World Teen - Main Article
Signup Teachers & Parents
NASA Facility Honors Katherine Johnson
News Bytes 07/9/2019 13 Comments

A NASA facility in Fairmont, West Virginia, has been renamed. Once called simply the Independent Verification and Validation Facility, it now bears the addition of “Katherine Johnson.” The change was made to honor a native of the state whose work helped put men on the Moon 50 years ago.

Katherine Johnson is a brilliant African-American woman who spent 35 years as a mathematician for NASA. She was nicknamed the “human computer.” (But in those days, “computer” just meant a person who made computations. The room-sized electronic ancestors of the devices we know now were just appearing on the horizon then.) Her work calculating, checking, and rechecking mathematical computations was essential in achieving orbit around the Earth—and eventually in landing on the Moon. Her input was critical for determining three key components of space travel:

          trajectory (the curved path a rocket takes after liftoff);
          launch windows (the narrow space of time ideal for takeoff—when Earth is best aligned for sending a rocket into orbit);
          and emergency re-entry paths.

Katherine was the youngest of four siblings. She showed exceptional math skills from a very young age. Her mother was a teacher and her father a hard-working craftsman. They recognized that their daughter needed a high-quality education far beyond the eighth-grade maximum their county public school offered to African-American children at that time. Katherine’s parents were able to get her into a high school for black students on the campus of West Virginia State College—at the age of 10.

After graduating high school at age 14, Katherine enrolled in the college. She took every math course she could. Her college mentor even added math classes to the curriculum, just for Katherine.

Mrs. Johnson was portrayed as the hero of the film Hidden Figures in 2016. She recently celebrated her 100th birthday. She did not attend last Tuesday’s ceremony to dedicate the newly named Katherine Johnson Independent Verification and Validation Facility. Two of her daughters, Joylette Hylick and Katherine Moore, were present, however.

Last year, West Virginia State University also honored Johnson. The university unveiled a bronze statue and dedicated a scholarship in her name.

(The ribbon-cutting ceremony at the NASA Katherine Johnson Independent Verification and Validation Facility took place on Tuesday, July 2, 2019. AP photo)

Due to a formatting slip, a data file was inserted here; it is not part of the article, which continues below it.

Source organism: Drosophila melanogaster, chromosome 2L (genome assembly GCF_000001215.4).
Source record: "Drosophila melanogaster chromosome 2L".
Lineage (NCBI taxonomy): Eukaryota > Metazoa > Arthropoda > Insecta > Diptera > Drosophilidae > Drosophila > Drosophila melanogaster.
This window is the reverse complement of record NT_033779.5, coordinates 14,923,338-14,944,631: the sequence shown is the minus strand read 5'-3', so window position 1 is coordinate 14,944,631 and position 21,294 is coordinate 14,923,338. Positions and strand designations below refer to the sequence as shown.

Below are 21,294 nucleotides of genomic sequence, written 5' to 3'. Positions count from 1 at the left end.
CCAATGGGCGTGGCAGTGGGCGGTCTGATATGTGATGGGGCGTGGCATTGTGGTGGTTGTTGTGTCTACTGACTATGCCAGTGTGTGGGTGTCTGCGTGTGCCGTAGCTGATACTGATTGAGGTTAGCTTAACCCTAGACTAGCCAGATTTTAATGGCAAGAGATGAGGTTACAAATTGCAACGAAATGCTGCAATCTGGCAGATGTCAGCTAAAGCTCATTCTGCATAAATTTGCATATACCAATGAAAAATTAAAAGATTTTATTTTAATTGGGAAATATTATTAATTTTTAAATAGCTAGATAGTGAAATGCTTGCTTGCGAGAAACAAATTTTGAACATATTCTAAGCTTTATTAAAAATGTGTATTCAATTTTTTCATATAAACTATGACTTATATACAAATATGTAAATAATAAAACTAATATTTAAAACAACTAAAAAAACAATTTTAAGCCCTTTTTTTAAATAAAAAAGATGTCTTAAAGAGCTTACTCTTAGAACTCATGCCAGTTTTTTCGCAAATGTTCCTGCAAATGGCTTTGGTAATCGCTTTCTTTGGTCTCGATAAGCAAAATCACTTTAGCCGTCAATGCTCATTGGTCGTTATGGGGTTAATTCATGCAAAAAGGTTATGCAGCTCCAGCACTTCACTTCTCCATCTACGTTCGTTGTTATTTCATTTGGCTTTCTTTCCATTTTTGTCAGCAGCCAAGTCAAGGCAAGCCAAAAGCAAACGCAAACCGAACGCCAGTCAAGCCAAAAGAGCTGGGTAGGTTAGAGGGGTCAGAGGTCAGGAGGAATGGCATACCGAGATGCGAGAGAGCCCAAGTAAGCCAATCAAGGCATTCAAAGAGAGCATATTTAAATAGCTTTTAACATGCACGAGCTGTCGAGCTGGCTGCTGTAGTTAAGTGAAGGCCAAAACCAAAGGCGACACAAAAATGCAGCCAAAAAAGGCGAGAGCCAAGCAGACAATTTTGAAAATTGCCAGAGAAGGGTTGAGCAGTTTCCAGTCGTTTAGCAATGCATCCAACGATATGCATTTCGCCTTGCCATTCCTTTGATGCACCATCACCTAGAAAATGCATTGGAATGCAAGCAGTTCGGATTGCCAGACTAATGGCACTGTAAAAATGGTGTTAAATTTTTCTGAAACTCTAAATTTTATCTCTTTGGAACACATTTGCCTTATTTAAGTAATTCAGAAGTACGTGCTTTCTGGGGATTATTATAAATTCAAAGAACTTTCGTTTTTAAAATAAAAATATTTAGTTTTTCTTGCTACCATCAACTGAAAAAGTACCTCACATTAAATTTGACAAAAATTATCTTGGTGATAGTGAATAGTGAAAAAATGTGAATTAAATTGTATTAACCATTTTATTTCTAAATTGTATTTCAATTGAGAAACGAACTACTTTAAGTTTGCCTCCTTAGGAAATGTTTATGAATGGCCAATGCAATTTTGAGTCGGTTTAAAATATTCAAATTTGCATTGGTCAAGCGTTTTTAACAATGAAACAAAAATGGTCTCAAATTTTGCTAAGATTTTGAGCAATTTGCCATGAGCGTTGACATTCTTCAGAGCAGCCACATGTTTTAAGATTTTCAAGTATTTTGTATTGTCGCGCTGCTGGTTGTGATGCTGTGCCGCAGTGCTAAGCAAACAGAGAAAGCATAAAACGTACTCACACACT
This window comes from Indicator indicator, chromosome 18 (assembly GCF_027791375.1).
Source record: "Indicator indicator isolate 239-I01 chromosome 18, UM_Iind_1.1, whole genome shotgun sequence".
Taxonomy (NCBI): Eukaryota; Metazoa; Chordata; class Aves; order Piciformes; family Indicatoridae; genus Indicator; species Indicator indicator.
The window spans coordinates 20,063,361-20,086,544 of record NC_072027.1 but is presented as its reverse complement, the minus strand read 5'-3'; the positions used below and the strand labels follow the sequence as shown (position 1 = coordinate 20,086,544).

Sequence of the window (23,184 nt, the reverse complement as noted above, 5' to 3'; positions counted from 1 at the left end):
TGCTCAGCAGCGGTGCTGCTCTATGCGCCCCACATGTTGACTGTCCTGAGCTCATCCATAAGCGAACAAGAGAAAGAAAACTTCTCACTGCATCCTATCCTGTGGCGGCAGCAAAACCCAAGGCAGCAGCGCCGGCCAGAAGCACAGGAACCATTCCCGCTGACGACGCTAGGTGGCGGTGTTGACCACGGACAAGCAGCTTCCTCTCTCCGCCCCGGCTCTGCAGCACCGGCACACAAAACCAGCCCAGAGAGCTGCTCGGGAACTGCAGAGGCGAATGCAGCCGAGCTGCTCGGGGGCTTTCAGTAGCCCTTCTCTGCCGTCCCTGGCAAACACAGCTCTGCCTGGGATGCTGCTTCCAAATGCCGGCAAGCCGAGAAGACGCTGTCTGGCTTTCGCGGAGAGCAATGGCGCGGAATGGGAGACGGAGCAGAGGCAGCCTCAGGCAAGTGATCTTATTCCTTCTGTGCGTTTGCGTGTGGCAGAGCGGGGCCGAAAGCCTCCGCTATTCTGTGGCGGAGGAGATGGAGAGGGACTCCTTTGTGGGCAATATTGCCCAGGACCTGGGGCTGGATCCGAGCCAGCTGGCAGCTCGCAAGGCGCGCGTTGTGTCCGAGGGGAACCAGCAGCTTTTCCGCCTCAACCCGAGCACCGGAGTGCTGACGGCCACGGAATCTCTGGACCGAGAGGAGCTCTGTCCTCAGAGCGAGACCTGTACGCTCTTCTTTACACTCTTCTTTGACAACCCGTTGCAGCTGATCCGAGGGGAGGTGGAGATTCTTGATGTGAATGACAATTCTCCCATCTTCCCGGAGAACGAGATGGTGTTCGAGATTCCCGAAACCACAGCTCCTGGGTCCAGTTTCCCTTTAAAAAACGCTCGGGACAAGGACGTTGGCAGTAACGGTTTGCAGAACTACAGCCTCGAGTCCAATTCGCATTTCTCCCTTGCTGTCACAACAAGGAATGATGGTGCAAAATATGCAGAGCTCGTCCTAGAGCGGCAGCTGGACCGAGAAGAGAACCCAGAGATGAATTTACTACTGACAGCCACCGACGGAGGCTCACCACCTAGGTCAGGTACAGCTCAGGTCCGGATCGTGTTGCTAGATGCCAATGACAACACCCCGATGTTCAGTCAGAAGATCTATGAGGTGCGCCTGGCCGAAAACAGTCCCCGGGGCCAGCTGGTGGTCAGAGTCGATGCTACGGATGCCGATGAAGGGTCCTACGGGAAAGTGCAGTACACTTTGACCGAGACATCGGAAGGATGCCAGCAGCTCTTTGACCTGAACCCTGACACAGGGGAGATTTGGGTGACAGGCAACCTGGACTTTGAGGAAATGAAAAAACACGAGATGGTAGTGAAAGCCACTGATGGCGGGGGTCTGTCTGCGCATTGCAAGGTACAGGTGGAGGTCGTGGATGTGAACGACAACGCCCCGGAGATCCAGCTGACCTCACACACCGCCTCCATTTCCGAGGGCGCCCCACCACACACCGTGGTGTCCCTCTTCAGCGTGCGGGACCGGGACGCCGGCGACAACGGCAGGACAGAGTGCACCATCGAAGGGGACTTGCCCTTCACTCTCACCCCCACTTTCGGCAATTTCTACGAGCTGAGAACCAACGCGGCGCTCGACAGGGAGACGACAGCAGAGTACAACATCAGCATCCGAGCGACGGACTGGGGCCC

Sorry you are not allowed to publish comments. If this is the first time you are seeing this message please log out and back in. If you continue to see this message and believe this to be in error please reach out to member services.
Most recent comments


Wow!! she is super goat math!!!!!! high school at age 10??!!!!
1ST Comment


That is absolutely crazy!!!

this is Asah S,

Katherine Johnson is so smart I wish I was that smart

Barbie doll

You Know that Barbie makes a Katherine Johnson doll. The Movie Hidden Figures is a very good movie.

Thats Nice.

She was Very SMART!!

Wow, that's incredible.

Wow, that's incredible. Graduating high school at 14 is definitely something special. The college where my mom went had a 12 year old.


I can't believe how old she is!! 100 years old!! my great grandma died when she was 102.

@Elodie H

I read the book

@Beth G

What book?

@Elodie H

Hidden Figures

@Beth G

Hidden Figures is a book and a movie?

@Elodie H


@Beth G

Well you learn something every day! thanks for letting me know that Beth G!

Check out one of the interesting topics below
Explain IT!

Explain-IT trains you to understand the how’s and why’s of man-made inventions and ideas.

Learn More
Pop Smart

Pop! SMART provides tools that equip teenagers with the kinds of insights they need to wisely navigate today’s popular culture in a way that’s fun and engaging.

Learn More
Pie in the Sky

Everyone daydreams, and as it should be. Good dreams aside, our culture is a natural enemy of serenity and hope. God has equipped you for great things.

Learn More
People Mover

True stories are incredibly powerful. They bring meaning to our lives—communicating the truths we can’t afford to live without.

Learn More
Mud Room

Mud Room helps you relate to the news by exploring the details behind the stories in the headlines that relate to earth sciences.

Learn More
Globe Trek

Globe Trek will take you from the living room sofa to the mountains of Uzbekistan and from the screen of their smart phone to a Chilean plantation.

Learn More
Ka Ching!

ka-Ching! takes a look at important principles of money and economics through relatable examples from everyday life.

Learn More
Law 'N Order

Law ‘N Order captures your imagination through civics, focusing on the idea that everyone can make a difference in life.

Learn More

User login